There it is again no longer lurking in the shadows, but pushing to the surface. Fangirl! I fight the urge to squeal and point for that would surly turn into clapping and jumping up and down as I giggle. I’ve got to get a hold of myself, no woman my age should be acting like this! Hell, I didn’t act this childish when I was in my twenties and met Kip Winger. And he kissed my hand. Luckily the librarian leads her away.
With yet another sigh of relief I start watching for Cheryl. Yes, that Cheryl. Oops sorry I forgot you can’t see me pointing to my fellow SW buddy. You can read about her take on our night out at Learn To Write Fiction. I promise it will be a lot more polished, professional and educational too. As I wait for Cheryl and her beau I wander the magazine racks and guess who is sitting just beyond them. The little war starts again but I side with the little angel on my right shoulder and make my way toward the doors.
Now that little sigh of relief is triggered by the arrival of, oh so calm, Cheryl. If I were her I’d head for the hills at the sight of my glazed eyes and flushed cheeks. Instead she grins and shows me what I kick myself for not thinking of, her camera.
Five on the dot the doors open and we enter the conference room. This is where Fangirl shows up again. Rachel is doing a PowerPoint presentation and her desktop is projected onto the wall. ‘Damn,’ I say to Cheryl, ‘I’m looking into a real writer’s computer.’ She laughs, but I feel like some big secret has been revealed to me.
When the program begins I manage to stop gawking and pay attention. I even take notes. The Hammer Films retrospect hits a soft spot, Fangirl of course is screeching in my ear, ‘She likes Hammer Films too!’ I’m a little more than tired of her and her antics, it’s become easier to ignore. Then Rachel decides to do the drawing for the door prizes.
One guess as to whose number she draws for the grand prize. Fangirl…I mean mine. Walking over to accept my prize—the audio of Glass Houses—I attempt to hold my breath. Yeah, that works. Instead of keeping my cool I stand there like a moron and try to hand her my ticket. The librarian looks at me a little strangely, but hey I deserve it.
Once the program is over I get the extreme pleasure of meeting the people behind bringing Rachel to Iowa. Rockwell City Librarian Sarah Weiss and her partner in crime Cosmetologist Angel Crouse. These girls are a delight and not only does one work in a library like yours truly, but the other is a stylist my previous profession! Talk about a cowinky-dink. The girls as well as Rachel graciously agree to let us post their picture and even their real names, none of that changing the names to protect the innocent stuff. After all the only thing they are guilty of is bringing the magic that is Rachel Caine to Iowa and writing damn good books!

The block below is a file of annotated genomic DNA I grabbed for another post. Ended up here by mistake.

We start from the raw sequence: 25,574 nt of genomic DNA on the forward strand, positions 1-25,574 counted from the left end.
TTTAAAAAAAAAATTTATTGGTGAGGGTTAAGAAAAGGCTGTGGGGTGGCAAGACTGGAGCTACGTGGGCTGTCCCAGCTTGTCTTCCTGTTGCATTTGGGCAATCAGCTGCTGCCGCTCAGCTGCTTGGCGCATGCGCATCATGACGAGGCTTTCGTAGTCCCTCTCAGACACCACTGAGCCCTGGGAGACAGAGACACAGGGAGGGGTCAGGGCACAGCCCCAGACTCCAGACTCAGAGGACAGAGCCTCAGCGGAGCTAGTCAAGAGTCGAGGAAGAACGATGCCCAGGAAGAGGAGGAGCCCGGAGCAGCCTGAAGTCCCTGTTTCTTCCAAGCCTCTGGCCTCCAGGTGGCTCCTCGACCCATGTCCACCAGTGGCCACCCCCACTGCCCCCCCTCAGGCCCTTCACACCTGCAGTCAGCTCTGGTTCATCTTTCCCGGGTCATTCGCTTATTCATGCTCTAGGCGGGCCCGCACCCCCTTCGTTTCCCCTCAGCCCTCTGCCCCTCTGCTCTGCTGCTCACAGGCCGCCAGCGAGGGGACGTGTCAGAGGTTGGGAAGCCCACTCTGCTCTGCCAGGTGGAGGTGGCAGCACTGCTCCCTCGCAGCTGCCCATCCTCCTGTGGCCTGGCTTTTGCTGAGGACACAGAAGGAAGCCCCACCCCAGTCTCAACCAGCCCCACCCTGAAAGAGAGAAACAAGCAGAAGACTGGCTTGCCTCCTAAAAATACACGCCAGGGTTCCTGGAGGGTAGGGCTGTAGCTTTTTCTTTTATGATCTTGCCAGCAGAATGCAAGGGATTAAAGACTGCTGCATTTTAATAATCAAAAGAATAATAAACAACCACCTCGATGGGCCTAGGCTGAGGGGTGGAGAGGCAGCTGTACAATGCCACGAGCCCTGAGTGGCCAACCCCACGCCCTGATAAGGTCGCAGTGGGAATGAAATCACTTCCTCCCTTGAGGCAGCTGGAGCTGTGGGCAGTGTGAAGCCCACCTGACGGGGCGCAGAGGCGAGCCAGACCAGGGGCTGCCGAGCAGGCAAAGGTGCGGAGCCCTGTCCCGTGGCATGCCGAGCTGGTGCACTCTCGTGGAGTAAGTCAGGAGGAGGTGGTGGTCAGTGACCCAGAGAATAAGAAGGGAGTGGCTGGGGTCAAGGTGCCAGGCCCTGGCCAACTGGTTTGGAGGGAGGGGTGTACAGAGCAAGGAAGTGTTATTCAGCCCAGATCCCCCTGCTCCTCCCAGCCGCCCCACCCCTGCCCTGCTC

And with that we put Fangirl back in the shadowy recesses of my mind where she belongs. Call her out at your own risk. Pointing, clapping, jumping and much giggling will ensue. Not to mention incessant babbling!
My stomach clenches in fear. Tears gather in my eyes. Flames of anger threaten to engulf. An unexpected snort of laughter slips out. The breeze from an open window pulls me back reminding me of my surroundings. It’s all there bare, exposed. I’ve been writing naked.
When I write, I put my emotions on display. I draw on those feelings and infuse them into my characters. To those of you who thought I really did write in the buff…well what can I say? To each their own fantasies or nightmares whatever the case may be.
It’s a lot like method acting. There’s nothing wrong with borrowing something that works and using it to your own advantage. Actors don’t own the franchise on channeling emotions. Songwriters, poets and yes fiction writers can and do use the same technique.
Writing naked is not an easy task, it means dredging up painful memories or embarrassing things you’d rather forget. Like the time I wore two different colored shoes to work. Hey, at least they were the same style. Remembering that humiliation made it possible to describe how a character felt in an embarrassing situation.
Writing naked also has its drawbacks, you need to know where to draw the line. Some memories are too fresh or disturbing to explore. If you can’t delve into a memory without hurtling into the abyss don’t go there. You need to be able to return virtually unscathed with the information you went after and the ability to impart it into your writing.
In a world of show don’t tell, I find stripping down and baring my soul a useful tool. The reader doesn’t need to know what I’ve based those emotions on, only what my characters are feeling. If I’m lucky and they feel the fury, panic, misery or elation, I’ve done my job.
Come on I dare you, step a little outside your comfort zone. Strip down and write naked. Metaphorically that is, unless you have a more comfortable chair than I do. The fabric on mine leaves the strangest little marks.